House passes budget to pay last year’s firefighting, healthcare bills

    Juneau, Alaska (KINY) - The Alaska House of Representatives has passed a supplemental budget that addresses the high cost of last summer’s wildfires, healthcare expenses the state incurred, and funding shortfalls for essential services like the Alaska Marine Highway System.

    House Bill 234 passed on a 35-2 vote.

    The bill approves spending $298.6 million of unrestricted general funds and an overall total of $526.2 million of state and federal money. The supplemental budget includes $120 million of state funds and $143.4 million of federal funds for Medicaid provider payments, spending necessary due to the governor’s unsuccessful attempt to implement drastic reductions to the Medicaid program; $110.5 million to pay for wildland firefighting costs incurred last summer and fall; $8.6 million to restore Adult Public Assistance to ensure payments for low-income Alaskans, which the governor vetoed last year; $8.3 million to restore the Adult Preventive Dental Program, which the governor vetoed last year; $7.1 million for the Alaska Marine Highway System to avoid a reduction in the operating schedule for the spring and summer of this year.

    Additionally, $6.7 million for the Department of Public Safety to address a shortfall within the Alaska State Troopers and Alaska Wildlife Troopers due to a lower than expected vacancy rate; $6 million to help the Alaska Psychiatric Institute increase its capacity; $3 million to address the severe damage caused in Anchorage, Kenai, and Mat-Su by the December 2018 earthquake; $150,000 to re-open the District Attorney’s Office in Utqiagvik.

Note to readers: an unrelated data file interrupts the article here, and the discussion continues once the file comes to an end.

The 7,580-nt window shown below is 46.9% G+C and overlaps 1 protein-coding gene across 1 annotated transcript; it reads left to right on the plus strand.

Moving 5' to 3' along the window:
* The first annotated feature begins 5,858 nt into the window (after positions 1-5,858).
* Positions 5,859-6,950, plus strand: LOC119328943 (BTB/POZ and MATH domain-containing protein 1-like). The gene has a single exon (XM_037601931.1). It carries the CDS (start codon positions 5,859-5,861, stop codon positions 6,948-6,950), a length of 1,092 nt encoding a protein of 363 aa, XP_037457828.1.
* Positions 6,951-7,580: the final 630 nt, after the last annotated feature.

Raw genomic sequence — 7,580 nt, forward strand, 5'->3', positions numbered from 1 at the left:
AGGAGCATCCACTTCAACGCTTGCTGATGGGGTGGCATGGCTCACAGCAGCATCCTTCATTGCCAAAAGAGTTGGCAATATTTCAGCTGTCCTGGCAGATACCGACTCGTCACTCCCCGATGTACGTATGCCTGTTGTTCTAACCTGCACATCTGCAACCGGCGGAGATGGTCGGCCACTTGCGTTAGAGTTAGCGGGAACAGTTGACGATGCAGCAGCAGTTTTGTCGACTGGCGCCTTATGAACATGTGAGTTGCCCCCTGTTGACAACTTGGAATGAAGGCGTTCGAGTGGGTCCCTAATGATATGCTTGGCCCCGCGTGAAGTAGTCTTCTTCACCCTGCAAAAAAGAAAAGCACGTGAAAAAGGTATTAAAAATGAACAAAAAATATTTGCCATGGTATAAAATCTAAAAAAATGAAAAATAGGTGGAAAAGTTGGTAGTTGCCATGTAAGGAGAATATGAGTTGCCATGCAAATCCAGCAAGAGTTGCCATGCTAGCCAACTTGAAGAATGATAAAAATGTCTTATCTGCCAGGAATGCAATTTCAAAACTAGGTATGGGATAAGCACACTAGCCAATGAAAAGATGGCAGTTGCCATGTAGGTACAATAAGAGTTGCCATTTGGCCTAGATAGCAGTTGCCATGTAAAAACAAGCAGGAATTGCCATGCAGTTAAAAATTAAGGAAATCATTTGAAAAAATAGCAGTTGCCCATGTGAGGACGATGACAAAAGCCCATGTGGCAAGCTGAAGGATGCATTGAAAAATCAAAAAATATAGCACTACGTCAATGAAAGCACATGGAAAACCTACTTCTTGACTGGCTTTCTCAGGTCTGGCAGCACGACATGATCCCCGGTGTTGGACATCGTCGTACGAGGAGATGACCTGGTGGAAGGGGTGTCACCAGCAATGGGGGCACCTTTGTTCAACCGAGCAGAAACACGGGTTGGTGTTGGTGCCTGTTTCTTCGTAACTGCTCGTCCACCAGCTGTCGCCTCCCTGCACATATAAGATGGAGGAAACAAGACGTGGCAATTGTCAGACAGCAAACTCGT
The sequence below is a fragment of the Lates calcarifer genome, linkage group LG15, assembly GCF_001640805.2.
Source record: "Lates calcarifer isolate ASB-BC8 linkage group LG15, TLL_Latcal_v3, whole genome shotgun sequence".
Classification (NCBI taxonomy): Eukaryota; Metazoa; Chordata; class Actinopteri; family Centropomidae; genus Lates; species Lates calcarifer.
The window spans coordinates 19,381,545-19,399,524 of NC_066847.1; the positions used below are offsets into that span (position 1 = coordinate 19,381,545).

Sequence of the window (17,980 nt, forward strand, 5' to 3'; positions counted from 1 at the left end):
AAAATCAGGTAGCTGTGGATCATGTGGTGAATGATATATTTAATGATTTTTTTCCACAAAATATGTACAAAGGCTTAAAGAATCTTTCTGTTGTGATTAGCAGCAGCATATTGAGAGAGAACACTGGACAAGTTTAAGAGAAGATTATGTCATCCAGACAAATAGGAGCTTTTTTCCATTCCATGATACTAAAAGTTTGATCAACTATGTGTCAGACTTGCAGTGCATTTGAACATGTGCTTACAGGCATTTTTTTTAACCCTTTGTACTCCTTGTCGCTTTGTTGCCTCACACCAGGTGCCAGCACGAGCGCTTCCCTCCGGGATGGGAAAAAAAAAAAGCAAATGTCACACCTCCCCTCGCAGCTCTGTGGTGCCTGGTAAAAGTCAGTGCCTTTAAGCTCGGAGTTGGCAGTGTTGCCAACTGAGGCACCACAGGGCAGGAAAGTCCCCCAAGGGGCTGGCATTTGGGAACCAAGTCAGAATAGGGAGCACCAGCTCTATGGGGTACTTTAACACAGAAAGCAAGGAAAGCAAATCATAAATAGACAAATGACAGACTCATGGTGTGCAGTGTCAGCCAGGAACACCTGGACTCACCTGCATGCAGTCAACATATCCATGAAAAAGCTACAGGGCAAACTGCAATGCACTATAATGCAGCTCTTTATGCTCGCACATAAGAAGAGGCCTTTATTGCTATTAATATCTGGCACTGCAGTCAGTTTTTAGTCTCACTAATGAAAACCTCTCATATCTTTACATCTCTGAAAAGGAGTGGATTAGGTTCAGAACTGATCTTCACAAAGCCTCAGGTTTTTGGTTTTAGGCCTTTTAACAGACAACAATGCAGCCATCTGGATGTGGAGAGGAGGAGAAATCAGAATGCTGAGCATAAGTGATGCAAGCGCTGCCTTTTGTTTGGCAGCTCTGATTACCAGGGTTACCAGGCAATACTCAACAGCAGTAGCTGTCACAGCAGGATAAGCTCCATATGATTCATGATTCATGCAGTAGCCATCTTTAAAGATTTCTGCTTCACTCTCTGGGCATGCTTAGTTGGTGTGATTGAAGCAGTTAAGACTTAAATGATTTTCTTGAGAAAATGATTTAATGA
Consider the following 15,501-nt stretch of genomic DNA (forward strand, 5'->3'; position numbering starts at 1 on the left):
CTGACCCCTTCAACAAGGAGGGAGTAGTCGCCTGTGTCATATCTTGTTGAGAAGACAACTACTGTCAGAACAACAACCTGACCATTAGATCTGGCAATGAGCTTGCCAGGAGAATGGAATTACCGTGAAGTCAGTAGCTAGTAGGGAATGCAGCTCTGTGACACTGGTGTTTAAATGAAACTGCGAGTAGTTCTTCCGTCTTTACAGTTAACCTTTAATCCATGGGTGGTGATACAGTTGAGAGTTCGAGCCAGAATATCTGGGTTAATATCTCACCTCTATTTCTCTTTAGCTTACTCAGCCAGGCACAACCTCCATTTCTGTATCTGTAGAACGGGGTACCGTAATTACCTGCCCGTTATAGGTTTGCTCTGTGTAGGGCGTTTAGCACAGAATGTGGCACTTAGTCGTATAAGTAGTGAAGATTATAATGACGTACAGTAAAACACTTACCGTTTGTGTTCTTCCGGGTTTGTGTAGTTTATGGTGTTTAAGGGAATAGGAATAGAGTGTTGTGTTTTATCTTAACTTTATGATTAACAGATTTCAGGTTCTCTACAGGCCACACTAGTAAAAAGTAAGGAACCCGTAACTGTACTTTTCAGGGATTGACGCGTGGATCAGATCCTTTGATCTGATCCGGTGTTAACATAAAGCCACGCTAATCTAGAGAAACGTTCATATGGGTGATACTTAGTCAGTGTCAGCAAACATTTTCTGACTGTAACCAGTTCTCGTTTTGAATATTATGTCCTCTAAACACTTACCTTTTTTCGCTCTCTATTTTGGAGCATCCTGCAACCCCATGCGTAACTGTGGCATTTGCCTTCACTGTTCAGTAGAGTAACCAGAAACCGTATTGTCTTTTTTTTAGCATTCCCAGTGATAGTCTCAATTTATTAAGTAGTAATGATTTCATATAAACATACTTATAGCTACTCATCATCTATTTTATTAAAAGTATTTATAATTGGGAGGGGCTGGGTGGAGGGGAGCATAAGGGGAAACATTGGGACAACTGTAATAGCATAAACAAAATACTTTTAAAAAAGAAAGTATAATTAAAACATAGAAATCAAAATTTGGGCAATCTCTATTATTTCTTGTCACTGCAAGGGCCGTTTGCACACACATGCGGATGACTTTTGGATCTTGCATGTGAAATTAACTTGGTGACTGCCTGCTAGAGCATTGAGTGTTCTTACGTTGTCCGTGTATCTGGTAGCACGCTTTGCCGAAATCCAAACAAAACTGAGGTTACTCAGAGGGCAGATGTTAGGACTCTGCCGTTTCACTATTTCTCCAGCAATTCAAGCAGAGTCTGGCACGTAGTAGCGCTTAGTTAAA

Rep. Neal Foster, a co-chair of the House Finance Committee, said, “The State of Alaska incurred significantly more costs than the final budget last year funded. This supplemental budget makes sure doctors keep receiving Medicaid payments they’re owed and provides resources for many essential services that have suffered over the past year.”

    “The supplemental budget reflects the need for thoughtful analysis when constructing Alaska’s budget,” said Rep. Jennifer Johnston, a co-chair of the House Finance Committee. “I’m grateful for the collaborative approach taken this year and that the supplemental budget passed the House in a timely manner with broad support.”

    “Today’s vote is proof that we can work together, across the aisle and with the governor, to make tough decisions and pass a budget on time,” House Speaker Bryce Edgmon said.

    Rep. Louise Stutes added, “The Alaska Marine Highway System is overdue for a lifeline, and the money included for our ferries is an important first step toward taking care of our coastal communities.”

     

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